How to write suspense.



Friday, November 21, 2014

Betrayed by Ronda Gibb Hinrichsen

Introducing the cover (which I absolutely love) for my next romantic suspense novel, Betrayed. It will be released on January 2, 2015, and is now available for pre-order here. Can't wait!

Sunday, November 10, 2013

Page-turning Momentum

One of my favorite secrets to keeping readers turning the pages of my books is that I end each chapter with something that causes readers to want to keep reading. Authors often work for that sense of forward momentum through the use of cliff-hangers like intriguing breaks in dialogue (Remember how the chapter broke between Bella and Edward's conversation at the restaurant in Twilight?), something bad happening, or the indication that trouble looms ahead. At the end of Chapter One in my paranormal suspense novel, Trapped, Emi Warren realizes a thief had been in her room while she slept.

Another lesser-known, page-turning tool also takes place at the end of the chapter. It is to include a new, POV character goal that makes the reader want to find out if he or she can accomplish it. For instance, at the end of chapter twenty-five in my contemporary, romantic-suspense novel, Missing, the romantic lead determines he’s got to find some way to tell the main character of his feelings for her even though he sees no way to do that. Will he find a way? What will happen if he does? That's suspense.

Sunday, October 13, 2013


A novel's Point of View characters must be in danger of losing something or someone important to them. The threat of physical death is always good, but other losses can be equally effective: Will Scarlett O’Hara save her home? Will Elizabeth Bennett find true love? Will Stacie Cox (from my novel, Missing) rescue the kidnapped child? 

Sunday, October 6, 2013

Intriguing Characters in Desperate Situations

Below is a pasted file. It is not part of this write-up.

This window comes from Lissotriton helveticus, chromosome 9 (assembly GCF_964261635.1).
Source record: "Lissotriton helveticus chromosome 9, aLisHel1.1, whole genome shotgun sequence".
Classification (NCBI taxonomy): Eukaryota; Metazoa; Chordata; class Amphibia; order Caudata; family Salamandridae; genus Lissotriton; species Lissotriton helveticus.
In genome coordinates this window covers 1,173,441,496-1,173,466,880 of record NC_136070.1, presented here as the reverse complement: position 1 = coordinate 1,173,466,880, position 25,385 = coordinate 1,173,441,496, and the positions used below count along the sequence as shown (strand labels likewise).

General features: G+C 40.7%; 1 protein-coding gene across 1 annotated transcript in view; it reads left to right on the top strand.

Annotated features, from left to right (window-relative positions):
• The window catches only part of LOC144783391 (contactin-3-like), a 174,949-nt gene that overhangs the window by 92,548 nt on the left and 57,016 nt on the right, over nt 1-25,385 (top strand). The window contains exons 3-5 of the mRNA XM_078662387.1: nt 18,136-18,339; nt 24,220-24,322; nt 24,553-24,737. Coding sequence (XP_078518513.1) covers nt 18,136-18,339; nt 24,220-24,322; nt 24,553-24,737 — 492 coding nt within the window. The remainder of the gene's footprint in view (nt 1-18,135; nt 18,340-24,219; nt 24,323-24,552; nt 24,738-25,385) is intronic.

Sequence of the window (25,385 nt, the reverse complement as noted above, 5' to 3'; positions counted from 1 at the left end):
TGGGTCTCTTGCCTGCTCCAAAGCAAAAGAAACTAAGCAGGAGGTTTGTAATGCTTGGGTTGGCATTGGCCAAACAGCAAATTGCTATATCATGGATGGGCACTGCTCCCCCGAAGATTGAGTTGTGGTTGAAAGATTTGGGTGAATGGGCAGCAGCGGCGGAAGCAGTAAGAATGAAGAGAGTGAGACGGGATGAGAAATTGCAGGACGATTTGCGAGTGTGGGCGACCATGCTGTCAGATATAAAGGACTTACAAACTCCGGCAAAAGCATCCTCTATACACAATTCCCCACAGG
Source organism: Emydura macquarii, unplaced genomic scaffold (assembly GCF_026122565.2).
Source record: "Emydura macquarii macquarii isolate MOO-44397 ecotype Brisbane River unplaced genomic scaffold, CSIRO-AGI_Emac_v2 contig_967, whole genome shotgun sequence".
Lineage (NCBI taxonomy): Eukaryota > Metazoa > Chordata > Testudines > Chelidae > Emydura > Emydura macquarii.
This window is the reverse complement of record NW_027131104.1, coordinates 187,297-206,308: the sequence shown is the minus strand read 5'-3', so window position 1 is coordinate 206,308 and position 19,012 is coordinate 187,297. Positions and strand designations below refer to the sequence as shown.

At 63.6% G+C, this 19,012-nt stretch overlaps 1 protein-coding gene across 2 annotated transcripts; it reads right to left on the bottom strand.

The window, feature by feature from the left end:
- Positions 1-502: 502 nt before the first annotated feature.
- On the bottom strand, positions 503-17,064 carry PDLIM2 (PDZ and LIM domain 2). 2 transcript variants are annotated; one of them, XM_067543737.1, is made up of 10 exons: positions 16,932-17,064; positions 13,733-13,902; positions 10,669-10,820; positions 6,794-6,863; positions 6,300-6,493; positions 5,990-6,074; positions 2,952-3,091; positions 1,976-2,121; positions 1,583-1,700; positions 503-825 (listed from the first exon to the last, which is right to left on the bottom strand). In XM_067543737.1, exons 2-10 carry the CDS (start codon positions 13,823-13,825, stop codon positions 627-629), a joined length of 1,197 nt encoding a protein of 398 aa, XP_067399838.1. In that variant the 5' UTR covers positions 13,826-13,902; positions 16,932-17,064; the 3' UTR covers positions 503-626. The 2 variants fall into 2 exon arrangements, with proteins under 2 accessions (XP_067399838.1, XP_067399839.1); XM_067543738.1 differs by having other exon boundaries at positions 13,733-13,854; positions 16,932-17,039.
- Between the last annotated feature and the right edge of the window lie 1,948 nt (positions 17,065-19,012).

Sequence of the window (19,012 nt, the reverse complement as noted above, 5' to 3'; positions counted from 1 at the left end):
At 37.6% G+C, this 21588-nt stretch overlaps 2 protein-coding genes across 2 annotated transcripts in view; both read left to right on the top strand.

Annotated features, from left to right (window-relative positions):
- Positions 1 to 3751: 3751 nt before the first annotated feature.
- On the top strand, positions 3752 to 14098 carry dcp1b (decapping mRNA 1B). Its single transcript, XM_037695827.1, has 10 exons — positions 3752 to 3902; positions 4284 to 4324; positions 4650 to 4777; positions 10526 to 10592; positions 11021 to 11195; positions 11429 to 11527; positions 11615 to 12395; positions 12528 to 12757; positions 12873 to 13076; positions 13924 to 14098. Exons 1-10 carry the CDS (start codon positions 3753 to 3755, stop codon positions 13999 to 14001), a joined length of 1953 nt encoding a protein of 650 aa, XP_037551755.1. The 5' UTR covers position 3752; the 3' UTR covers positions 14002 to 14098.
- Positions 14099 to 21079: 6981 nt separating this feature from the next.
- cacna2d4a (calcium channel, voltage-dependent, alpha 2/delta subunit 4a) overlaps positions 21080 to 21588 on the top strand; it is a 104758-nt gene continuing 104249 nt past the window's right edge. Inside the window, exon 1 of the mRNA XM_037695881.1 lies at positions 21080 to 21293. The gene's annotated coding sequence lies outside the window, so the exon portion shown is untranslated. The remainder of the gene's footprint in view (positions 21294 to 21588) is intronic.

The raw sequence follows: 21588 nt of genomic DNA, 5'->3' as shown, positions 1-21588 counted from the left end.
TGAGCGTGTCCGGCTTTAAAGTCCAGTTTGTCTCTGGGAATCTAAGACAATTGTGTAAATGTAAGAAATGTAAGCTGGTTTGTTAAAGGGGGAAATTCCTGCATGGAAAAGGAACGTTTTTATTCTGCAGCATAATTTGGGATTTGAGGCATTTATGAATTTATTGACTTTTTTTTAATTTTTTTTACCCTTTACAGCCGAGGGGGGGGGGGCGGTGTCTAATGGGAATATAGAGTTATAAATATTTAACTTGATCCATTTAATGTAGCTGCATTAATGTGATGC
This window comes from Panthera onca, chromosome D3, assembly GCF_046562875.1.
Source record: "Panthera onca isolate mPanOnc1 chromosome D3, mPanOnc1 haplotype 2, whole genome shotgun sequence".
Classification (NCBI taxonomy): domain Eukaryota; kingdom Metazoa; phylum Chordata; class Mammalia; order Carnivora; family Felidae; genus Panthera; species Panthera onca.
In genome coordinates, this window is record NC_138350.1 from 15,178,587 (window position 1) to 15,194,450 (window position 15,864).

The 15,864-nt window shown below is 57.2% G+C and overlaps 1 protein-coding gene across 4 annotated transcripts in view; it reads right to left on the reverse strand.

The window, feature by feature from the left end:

If readers don’t care about your character or her problem, they will stop reading your story. As I develop my characters, I search for desperate situations that both intrigue and worry me, with the emphasis on worry. For example, when my mother was a child, she woke to find a thief in her room. That intriguing and worrisome situation became my inciting incident for Trapped.

Similarly, the idea for the opening of my next novel, Betrayed (June 2014), came from an ancestral, pioneer story about two children who were forced  alone, onto the prairie, after men murdered their parents. Because situations like these upset or bother me for an extended amount of time, I believe they will bother or upset a reader--and keep them reading. 

Brainstorm question: What bothers you?

Wednesday, June 13, 2012

Opportunity Knocking

If you're a suspense writer searching for a chance to break into publication, this contest might be just the thing you're looking for. It's sponsored by Amazon. Take a look here! Good luck.

Sunday, February 19, 2012

Par out Clues

When I first started writing suspense, I thought I needed many secrets to my story so I'd have enough material to surprise readers with. The task seemed daunting. But as I continued to study novels by other authors similar to my own, I realized the trick is not necessarily to have tons of secrets, but to par out the information I do have a little at a time. Look at any mystery novel as an example. Each clue to the final mystery is interesting and keeps the reader reading, but by itself, it's not necessarily exciting until they come together in the finale. Then bang!

Consider the first Sherlock Holmes movie with Robert Downey Jr. (Spoiler Alert) In it, the real secret to the bad guy's success is that he uses science to achieve his evil designs. Along the journey of the novel's story, the author gives us little clues. Here are a few. The watch, the experiments, the drugs, the boiled frogs, Alone, these bits of information aren't too exciting, but when they are combined with the frightening murders, the bad guy's "resurrection," and the interesting characters, we have an intriguing and suspenseful tale.

So this week's secret is spread out tiny clues to the ultimate secret.

Saturday, December 10, 2011

Keeping Readers Reading

I found a blog post some time ago where several successful authors spoke on how to keep our readers reading.

This is from Libby Fischer Hellmann:  Suspense depends on presenting obstacles and complications for your characters. And when you couple those obstacles to a deadline, you have instant suspense. Will he rescue the girl in time? Will the bad guy get away? Can he defuse the bomb before it blows? Those are classic examples of suspense.